I don't know why I'm gravitating so much towards the CMU-based posters (or why I have so many of them), but certainly the CMU shows were something special and central to my young music-devouring appetite. 'Tainted Candy' was slightly overhyped amongst my friends - a festival on Halloween to be held in the studio union gymnasium, this was a can't-miss event on my calendar, even though I didn't know that many of the bands.
What I found was a too-long mess that made me realise why rock bands don't play inside gynmasiums: acoustics. I remember distinct elements of many sets, but most artists just struggled with the sound in some way. The 1985 were telling everyone jokingly that they were planning to blow up a goat on stage, which of course didn't happen, but I remember my young vegan friend being angry at the idea. This was an introduction to hardcore music for me, though I didn't realise it and only Four Hundred Years made any impact - they were possibly the best band overall. The Impossible Five did a spy music-influenced rock which I liked enough to pick up their CD; Operation Re-Information were the most enjoyable act as I had never seen them before, and their crisp electronica actually worked in the reverberating wooden space.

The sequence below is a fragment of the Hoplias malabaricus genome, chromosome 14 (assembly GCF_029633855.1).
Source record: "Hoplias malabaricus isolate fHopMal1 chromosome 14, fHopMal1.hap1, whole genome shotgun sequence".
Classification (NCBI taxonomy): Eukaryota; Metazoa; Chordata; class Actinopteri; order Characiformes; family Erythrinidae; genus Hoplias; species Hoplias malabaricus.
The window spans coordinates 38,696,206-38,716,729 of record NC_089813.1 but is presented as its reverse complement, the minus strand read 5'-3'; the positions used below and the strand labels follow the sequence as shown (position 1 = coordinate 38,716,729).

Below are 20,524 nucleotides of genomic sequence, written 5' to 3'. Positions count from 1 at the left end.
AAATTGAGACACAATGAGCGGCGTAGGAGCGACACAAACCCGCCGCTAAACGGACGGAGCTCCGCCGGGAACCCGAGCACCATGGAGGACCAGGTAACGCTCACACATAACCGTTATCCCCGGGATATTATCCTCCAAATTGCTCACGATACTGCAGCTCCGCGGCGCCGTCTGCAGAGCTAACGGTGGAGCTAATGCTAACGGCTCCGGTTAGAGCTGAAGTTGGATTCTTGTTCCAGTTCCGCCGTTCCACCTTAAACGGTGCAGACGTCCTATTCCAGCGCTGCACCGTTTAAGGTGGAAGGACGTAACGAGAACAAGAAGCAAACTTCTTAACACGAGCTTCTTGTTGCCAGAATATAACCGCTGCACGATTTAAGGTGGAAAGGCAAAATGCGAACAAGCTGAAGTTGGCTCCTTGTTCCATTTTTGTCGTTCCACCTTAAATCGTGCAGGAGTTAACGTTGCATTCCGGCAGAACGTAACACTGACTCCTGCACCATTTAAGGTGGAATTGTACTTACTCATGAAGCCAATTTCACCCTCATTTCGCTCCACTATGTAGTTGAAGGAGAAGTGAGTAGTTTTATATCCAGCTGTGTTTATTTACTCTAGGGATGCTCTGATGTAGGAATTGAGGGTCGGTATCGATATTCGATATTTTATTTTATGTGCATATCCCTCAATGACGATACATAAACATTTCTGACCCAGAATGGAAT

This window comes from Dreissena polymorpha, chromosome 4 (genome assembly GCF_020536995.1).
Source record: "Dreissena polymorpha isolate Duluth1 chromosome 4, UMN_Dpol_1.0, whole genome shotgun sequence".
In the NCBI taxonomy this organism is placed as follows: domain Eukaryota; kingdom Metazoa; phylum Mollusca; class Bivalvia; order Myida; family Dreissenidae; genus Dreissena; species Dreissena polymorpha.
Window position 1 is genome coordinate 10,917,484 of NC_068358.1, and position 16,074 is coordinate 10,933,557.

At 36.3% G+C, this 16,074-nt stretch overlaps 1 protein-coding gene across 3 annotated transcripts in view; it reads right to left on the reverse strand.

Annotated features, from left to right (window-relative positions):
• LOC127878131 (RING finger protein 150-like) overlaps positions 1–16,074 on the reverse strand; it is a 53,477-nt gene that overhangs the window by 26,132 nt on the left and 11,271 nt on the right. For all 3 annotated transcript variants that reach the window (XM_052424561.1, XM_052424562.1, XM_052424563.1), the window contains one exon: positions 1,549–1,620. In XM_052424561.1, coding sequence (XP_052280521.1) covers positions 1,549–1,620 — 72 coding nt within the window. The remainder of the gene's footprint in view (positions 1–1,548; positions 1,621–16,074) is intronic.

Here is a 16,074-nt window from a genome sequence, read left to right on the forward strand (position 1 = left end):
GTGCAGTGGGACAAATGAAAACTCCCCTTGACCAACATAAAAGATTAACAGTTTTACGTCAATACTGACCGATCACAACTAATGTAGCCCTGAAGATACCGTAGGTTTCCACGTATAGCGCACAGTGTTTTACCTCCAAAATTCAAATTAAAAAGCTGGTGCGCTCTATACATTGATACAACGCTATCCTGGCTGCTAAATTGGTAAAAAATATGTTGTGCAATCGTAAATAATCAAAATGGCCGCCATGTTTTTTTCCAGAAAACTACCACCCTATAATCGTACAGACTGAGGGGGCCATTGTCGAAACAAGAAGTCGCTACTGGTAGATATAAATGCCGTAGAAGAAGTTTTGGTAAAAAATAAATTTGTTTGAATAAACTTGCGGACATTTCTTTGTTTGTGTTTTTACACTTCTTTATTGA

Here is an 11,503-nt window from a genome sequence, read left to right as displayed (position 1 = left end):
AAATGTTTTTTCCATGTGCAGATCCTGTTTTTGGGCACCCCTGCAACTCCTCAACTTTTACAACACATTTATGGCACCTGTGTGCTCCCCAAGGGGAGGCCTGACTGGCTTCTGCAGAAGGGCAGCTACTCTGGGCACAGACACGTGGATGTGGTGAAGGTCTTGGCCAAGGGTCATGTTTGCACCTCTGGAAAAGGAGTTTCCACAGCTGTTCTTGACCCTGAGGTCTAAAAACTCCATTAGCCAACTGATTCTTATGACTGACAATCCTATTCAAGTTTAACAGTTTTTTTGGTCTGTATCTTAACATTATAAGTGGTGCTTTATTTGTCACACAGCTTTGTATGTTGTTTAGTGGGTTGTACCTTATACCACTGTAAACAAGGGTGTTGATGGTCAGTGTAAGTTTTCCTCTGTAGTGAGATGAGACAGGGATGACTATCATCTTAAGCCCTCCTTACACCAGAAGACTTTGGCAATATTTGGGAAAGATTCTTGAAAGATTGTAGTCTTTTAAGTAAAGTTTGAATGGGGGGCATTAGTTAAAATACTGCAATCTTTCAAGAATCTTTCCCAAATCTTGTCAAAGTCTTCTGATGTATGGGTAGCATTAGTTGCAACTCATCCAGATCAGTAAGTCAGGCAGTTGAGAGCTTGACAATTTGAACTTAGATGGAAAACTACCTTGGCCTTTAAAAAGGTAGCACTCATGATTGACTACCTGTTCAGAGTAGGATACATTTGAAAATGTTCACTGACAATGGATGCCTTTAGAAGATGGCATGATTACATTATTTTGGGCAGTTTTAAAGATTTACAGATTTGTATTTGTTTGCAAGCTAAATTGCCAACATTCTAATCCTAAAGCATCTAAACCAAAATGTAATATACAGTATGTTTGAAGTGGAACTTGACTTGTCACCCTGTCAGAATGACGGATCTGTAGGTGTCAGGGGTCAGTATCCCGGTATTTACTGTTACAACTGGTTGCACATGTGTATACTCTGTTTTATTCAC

Don Caballero and Hurl were two mainstays of PIttsburgh music that were both a bit before my time, or I should say I was never really interested in them. This was the first time I had seen Don Cab and they were notably terrible, angering the audience and at one point throwing a mic stand at a friend of mine. I left the show completely despising them and never wanting to see them again. I did twice though - once at the Beehive with Mike Banfield in the lineup, and once in Paris when they had completely changed members apart from Che.
I came dressed as Ric Ocasek, which involved nothing more than sunglasses and a blazer. Doug, who did a good job organising this despite my griping, dressed as Michael Douglas from Falling Down and it was fabulous. I remember being really disappointed overall with the show, but a friend later pointed out that I still had fun, and I guess this was true. This was the first big event of my freshman year of college and I saw a handful of people from the local college radio station here. The woodcut here in the flyer was by Randy Costanza, who I saw the last time I was in New York and was casual friends with for much of my time in Pittsburgh. I don't remember the games or horror films promised on the handbill, but I'm sure Doug can refresh my memory.